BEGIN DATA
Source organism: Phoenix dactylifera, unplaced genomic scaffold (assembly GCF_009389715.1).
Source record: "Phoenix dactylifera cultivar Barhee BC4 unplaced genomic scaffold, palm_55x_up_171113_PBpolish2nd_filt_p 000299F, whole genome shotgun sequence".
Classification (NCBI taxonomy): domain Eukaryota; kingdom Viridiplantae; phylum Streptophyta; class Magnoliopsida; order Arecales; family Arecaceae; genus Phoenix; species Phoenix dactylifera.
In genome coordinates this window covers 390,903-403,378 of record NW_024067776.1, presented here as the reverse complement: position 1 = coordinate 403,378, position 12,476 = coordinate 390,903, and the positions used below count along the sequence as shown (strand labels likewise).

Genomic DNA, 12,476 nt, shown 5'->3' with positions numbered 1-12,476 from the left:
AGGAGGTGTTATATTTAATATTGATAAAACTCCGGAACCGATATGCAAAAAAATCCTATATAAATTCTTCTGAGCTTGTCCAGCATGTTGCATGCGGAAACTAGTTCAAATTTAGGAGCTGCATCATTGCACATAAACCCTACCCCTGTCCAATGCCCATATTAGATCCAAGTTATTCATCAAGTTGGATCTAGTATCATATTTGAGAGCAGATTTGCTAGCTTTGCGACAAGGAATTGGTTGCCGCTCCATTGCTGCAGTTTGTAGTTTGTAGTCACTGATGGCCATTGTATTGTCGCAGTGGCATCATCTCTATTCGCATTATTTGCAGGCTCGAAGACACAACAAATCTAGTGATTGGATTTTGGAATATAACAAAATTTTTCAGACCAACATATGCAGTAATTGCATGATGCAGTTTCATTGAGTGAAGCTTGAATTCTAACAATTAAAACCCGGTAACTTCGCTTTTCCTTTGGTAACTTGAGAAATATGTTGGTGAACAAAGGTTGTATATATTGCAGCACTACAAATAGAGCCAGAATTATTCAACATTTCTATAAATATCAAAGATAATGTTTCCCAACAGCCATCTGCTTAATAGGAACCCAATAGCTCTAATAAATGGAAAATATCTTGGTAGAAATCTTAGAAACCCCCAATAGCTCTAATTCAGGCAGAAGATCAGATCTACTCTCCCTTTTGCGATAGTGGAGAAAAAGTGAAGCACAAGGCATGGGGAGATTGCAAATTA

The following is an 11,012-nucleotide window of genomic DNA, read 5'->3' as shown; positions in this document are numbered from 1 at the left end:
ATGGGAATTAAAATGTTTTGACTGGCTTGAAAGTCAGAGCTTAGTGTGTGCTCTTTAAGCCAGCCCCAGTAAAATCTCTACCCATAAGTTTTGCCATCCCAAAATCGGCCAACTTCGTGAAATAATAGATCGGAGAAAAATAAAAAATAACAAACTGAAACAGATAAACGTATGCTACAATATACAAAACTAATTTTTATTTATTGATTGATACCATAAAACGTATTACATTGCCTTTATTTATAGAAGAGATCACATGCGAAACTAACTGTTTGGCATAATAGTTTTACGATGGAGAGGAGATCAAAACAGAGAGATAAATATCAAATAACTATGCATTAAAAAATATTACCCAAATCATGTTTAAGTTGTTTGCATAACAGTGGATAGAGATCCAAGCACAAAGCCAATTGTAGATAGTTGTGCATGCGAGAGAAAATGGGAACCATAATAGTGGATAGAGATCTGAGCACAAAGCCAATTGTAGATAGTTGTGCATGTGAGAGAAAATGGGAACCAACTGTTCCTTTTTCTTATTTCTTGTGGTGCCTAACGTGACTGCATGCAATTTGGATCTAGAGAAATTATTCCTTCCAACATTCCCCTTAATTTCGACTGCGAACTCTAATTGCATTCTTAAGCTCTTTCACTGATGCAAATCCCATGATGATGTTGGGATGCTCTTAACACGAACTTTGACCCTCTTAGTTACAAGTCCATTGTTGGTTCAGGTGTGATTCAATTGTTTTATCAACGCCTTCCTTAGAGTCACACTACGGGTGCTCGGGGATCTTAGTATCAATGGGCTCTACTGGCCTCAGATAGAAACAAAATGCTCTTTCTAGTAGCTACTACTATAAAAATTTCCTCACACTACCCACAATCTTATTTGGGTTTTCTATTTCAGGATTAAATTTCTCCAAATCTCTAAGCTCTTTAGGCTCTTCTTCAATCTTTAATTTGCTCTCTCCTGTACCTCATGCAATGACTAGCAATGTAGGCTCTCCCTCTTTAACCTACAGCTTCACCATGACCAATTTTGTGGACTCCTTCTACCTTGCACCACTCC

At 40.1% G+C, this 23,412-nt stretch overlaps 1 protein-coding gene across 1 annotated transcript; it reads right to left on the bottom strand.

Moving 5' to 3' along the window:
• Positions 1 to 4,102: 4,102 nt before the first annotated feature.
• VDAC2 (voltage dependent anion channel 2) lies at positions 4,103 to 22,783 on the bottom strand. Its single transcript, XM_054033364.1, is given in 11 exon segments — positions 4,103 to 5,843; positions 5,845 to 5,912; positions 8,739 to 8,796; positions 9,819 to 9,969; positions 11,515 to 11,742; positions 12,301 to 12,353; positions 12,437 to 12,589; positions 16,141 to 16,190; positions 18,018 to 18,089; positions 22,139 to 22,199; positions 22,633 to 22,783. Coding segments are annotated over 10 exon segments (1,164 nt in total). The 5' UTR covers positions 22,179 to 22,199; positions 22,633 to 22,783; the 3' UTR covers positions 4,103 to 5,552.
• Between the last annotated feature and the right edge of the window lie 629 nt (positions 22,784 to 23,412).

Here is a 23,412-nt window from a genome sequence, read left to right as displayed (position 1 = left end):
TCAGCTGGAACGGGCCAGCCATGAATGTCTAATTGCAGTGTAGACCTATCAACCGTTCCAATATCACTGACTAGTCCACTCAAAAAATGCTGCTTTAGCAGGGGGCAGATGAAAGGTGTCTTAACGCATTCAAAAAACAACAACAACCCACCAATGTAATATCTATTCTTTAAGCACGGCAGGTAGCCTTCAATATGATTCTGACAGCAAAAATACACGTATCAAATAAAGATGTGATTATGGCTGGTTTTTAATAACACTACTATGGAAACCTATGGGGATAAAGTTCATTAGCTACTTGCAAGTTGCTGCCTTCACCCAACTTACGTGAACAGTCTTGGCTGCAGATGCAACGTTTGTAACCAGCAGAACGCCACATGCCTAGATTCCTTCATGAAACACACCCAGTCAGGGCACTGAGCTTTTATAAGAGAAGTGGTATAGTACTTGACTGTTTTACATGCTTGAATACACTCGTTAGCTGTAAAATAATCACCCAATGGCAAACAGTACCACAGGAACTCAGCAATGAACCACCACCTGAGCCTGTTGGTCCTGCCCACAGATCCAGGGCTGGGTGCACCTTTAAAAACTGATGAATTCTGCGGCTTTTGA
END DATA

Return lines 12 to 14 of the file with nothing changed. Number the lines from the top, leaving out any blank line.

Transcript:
• VDAC2 (voltage dependent anion channel 2) lies at positions 4,103 to 22,783 on the bottom strand. Its single transcript, XM_054033364.1, is given in 11 exon segments — positions 4,103 to 5,843; positions 5,845 to 5,912; positions 8,739 to 8,796; positions 9,819 to 9,969; positions 11,515 to 11,742; positions 12,301 to 12,353; positions 12,437 to 12,589; positions 16,141 to 16,190; positions 18,018 to 18,089; positions 22,139 to 22,199; positions 22,633 to 22,783. Coding segments are annotated over 10 exon segments (1,164 nt in total). The 5' UTR covers positions 22,179 to 22,199; positions 22,633 to 22,783; the 3' UTR covers positions 4,103 to 5,552.
• Between the last annotated feature and the right edge of the window lie 629 nt (positions 22,784 to 23,412).

Here is a 23,412-nt window from a genome sequence, read left to right as displayed (position 1 = left end):